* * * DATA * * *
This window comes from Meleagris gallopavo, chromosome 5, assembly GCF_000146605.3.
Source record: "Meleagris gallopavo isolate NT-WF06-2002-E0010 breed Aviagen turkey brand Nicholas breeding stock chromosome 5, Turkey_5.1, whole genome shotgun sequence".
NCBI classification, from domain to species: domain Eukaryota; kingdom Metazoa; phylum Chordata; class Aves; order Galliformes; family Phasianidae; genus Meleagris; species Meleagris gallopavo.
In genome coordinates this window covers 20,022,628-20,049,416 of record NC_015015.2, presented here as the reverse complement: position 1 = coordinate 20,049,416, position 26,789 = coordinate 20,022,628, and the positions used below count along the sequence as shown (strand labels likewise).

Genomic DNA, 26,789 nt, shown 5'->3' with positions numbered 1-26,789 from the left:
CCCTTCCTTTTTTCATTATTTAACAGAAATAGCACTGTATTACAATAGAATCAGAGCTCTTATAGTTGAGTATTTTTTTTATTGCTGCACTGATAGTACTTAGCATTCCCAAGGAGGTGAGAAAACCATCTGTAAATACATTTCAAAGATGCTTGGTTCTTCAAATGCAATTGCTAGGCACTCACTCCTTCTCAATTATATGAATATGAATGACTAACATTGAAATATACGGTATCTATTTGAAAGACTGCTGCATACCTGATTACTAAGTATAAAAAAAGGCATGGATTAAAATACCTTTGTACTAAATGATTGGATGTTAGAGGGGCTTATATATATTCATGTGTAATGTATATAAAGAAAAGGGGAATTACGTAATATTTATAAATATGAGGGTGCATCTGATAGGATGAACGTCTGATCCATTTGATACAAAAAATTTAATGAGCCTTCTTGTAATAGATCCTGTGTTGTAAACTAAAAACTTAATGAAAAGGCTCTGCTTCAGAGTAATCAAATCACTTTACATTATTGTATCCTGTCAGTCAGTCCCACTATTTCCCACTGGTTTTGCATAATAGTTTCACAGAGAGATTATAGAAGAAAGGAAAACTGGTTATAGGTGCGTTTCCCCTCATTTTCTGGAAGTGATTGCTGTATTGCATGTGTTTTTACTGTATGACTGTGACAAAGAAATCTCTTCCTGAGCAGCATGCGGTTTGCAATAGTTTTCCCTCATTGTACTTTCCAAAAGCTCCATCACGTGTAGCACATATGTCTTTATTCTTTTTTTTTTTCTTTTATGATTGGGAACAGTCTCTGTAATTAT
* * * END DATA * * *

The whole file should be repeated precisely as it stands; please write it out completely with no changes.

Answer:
This window comes from Meleagris gallopavo, chromosome 5, assembly GCF_000146605.3.
Source record: "Meleagris gallopavo isolate NT-WF06-2002-E0010 breed Aviagen turkey brand Nicholas breeding stock chromosome 5, Turkey_5.1, whole genome shotgun sequence".
NCBI classification, from domain to species: domain Eukaryota; kingdom Metazoa; phylum Chordata; class Aves; order Galliformes; family Phasianidae; genus Meleagris; species Meleagris gallopavo.
In genome coordinates this window covers 20,022,628-20,049,416 of record NC_015015.2, presented here as the reverse complement: position 1 = coordinate 20,049,416, position 26,789 = coordinate 20,022,628, and the positions used below count along the sequence as shown (strand labels likewise).

Genomic DNA, 26,789 nt, shown 5'->3' with positions numbered 1-26,789 from the left:
CCCTTCCTTTTTTCATTATTTAACAGAAATAGCACTGTATTACAATAGAATCAGAGCTCTTATAGTTGAGTATTTTTTTTATTGCTGCACTGATAGTACTTAGCATTCCCAAGGAGGTGAGAAAACCATCTGTAAATACATTTCAAAGATGCTTGGTTCTTCAAATGCAATTGCTAGGCACTCACTCCTTCTCAATTATATGAATATGAATGACTAACATTGAAATATACGGTATCTATTTGAAAGACTGCTGCATACCTGATTACTAAGTATAAAAAAAGGCATGGATTAAAATACCTTTGTACTAAATGATTGGATGTTAGAGGGGCTTATATATATTCATGTGTAATGTATATAAAGAAAAGGGGAATTACGTAATATTTATAAATATGAGGGTGCATCTGATAGGATGAACGTCTGATCCATTTGATACAAAAAATTTAATGAGCCTTCTTGTAATAGATCCTGTGTTGTAAACTAAAAACTTAATGAAAAGGCTCTGCTTCAGAGTAATCAAATCACTTTACATTATTGTATCCTGTCAGTCAGTCCCACTATTTCCCACTGGTTTTGCATAATAGTTTCACAGAGAGATTATAGAAGAAAGGAAAACTGGTTATAGGTGCGTTTCCCCTCATTTTCTGGAAGTGATTGCTGTATTGCATGTGTTTTTACTGTATGACTGTGACAAAGAAATCTCTTCCTGAGCAGCATGCGGTTTGCAATAGTTTTCCCTCATTGTACTTTCCAAAAGCTCCATCACGTGTAGCACATATGTCTTTATTCTTTTTTTTTTTCTTTTATGATTGGGAACAGTCTCTGTAATTAT